What you need to know:
- When the environmental impact assessment was done, one of the recommendations was for the power lines to save this tree in particular and follow the edges of the kaya.
- In Tanzania, there’s only one tree reported. It’s now listed as critically endangered by the International Union for Conservation of Nature.
- The scientists take the coordinates and another tree claims our attention. It is the fragrant Mukilwa shrub, again threatened. The local women fabricate a perfume from it.
Towering coconut trees fan the air, standing stoic among the indigenous trees of the South Coast.
Forty-five minutes after crossing on the Likoni ferry, we turn into the village of Muhaka, seven kilometres inland along a dusty murram road where colourful stitched flags are strung between trees in the Digo homesteads to celebrate the end of the holy month of Ramadhan.
At one of the homesteads we are brought to a halt by a gigantic mambakofi tree (Afzelia quanzensis) that is more than a century old. “See the crook in the power line? It’s because of that tree.
SAVE THE FORTRESS
When the environmental impact assessment was done, one of the recommendations was for the power lines to save this tree in particular and follow the edges of the kaya,” says Dr Itambo Malombe of the East African Herbarium at the National Museums of Kenya.
The kayas of the coast are remnants of the ancient, sacred forests of the Mijikenda, who found refuge in the forests which acted as forts against the enemy.
Each of the nine tribes of the Mijikenda then planted the sacred talisman in a part of the forest called the fingo, where only priests and elders were permitted.
We meet up with the villagers of Muhaka at the campsite by Kaya Muhaka to trek into the forest in search of a tree that is listed as one of the 100 most endangered globally.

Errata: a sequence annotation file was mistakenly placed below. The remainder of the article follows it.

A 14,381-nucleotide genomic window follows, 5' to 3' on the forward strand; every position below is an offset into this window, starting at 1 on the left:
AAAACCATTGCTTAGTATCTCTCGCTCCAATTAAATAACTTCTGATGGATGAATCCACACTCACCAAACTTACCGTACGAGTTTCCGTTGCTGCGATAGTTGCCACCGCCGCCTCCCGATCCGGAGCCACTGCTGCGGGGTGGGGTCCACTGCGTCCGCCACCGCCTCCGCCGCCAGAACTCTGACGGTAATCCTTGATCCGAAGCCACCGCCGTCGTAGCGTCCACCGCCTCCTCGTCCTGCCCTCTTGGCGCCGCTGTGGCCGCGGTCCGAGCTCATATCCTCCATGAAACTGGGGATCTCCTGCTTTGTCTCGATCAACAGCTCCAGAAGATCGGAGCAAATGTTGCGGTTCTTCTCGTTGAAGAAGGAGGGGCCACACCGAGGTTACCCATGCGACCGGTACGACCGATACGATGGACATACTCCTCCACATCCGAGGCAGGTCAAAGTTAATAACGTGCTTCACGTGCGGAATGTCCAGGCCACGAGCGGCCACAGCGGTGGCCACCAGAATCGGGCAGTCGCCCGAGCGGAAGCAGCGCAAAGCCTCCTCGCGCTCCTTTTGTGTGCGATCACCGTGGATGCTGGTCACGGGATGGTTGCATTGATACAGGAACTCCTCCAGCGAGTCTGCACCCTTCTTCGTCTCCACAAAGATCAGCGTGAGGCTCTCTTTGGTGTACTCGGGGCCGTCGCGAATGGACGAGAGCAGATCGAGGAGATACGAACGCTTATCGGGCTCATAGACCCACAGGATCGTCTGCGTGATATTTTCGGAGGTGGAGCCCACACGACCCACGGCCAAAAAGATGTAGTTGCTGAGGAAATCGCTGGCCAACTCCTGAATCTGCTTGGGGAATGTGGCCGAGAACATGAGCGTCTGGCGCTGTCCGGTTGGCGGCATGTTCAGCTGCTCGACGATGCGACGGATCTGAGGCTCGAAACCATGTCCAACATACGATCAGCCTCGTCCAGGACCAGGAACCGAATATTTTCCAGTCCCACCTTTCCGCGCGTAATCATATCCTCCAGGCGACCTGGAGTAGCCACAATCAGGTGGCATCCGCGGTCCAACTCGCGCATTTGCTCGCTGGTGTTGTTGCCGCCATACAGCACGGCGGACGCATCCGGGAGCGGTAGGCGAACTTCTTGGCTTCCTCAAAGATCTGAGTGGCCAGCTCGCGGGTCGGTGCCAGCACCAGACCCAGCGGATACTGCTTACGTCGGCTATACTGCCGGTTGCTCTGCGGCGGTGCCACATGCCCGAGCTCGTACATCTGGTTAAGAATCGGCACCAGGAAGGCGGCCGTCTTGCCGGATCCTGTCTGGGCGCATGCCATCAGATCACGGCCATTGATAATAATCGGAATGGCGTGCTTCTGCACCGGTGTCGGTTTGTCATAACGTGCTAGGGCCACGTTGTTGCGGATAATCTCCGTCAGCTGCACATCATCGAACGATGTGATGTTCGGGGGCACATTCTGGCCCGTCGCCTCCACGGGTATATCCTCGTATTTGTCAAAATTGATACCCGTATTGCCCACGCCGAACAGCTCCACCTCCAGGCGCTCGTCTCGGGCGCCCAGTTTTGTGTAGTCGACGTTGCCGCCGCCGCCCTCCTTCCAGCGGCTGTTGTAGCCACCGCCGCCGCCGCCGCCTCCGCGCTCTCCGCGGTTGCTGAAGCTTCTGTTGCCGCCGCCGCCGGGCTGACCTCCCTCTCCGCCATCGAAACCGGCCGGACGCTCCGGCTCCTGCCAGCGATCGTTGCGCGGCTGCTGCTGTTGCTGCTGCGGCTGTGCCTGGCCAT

It is the Gigasiphon macrosiphon — macro because it has an enormous flower. It is surreal in the forest. From the hot air of the coast, we are suddenly in a cool glade with the air very fresh.
Trees tower to the sky and the ground is littered with leaves and fungi of different shapes and sizes.
Said Ali Chidzinga leads the way through the kaya to the tree. We are a motley group of village elders, men, and women clad in colourful khangas and buibui.
For some it is their first time in the kaya. Said, with little formal education, knows all the trees and belts out the names in Latin.
Almost half an hour later, we are at the base of the Gigasiphon macrosiphon — mnyanza in Digo. Said shows us the flowers — enormous white-beige and lightly scented. On the floor lie the seeds.
Standing around the tree, Dr Malombe says, “Between 2008 and 2010 we conducted a general plant and insect survey and that’s when I realised that there weren’t many Gigasiphon macrosiphon.
In Tanzania, there’s only one tree reported. It’s now listed as critically endangered by the International Union for Conservation of Nature.
Stepping out of the forest, the bright midday sun envelops us in its heat as we head to the next kaya a few kilometres away.
It is Kaya Gogoni, so different from Muhaka. We walk along the edge of a swamp and into the kaya, shaded by the towering canopies of dazzling trees.
In the very depths of the forest we find our tree. The scientists take the coordinates and another tree claims our attention. It is the fragrant Mukilwa shrub, again threatened. The local women fabricate a perfume from it.
“Each kaya is different,” remarks Dr Malombe as we move out of the forest, careful not to trip over the aardvark holes or jumble through spiders’ webs.
Dr Esther Kioko, an entomologist at NMK, is busy with her butterfly net chasing one. She is here to investigate who pollinates the G. macrosiphon — a mystery.
Driving to Diani, famed for its powder-white beaches and sea-blue waters, we stop at Coast Dishes for an evening meal of Swahili delights — the most delicious mahamri, fish in coconut sauce, and sweet tamarind juice — before we head to Modern Guest House for the night.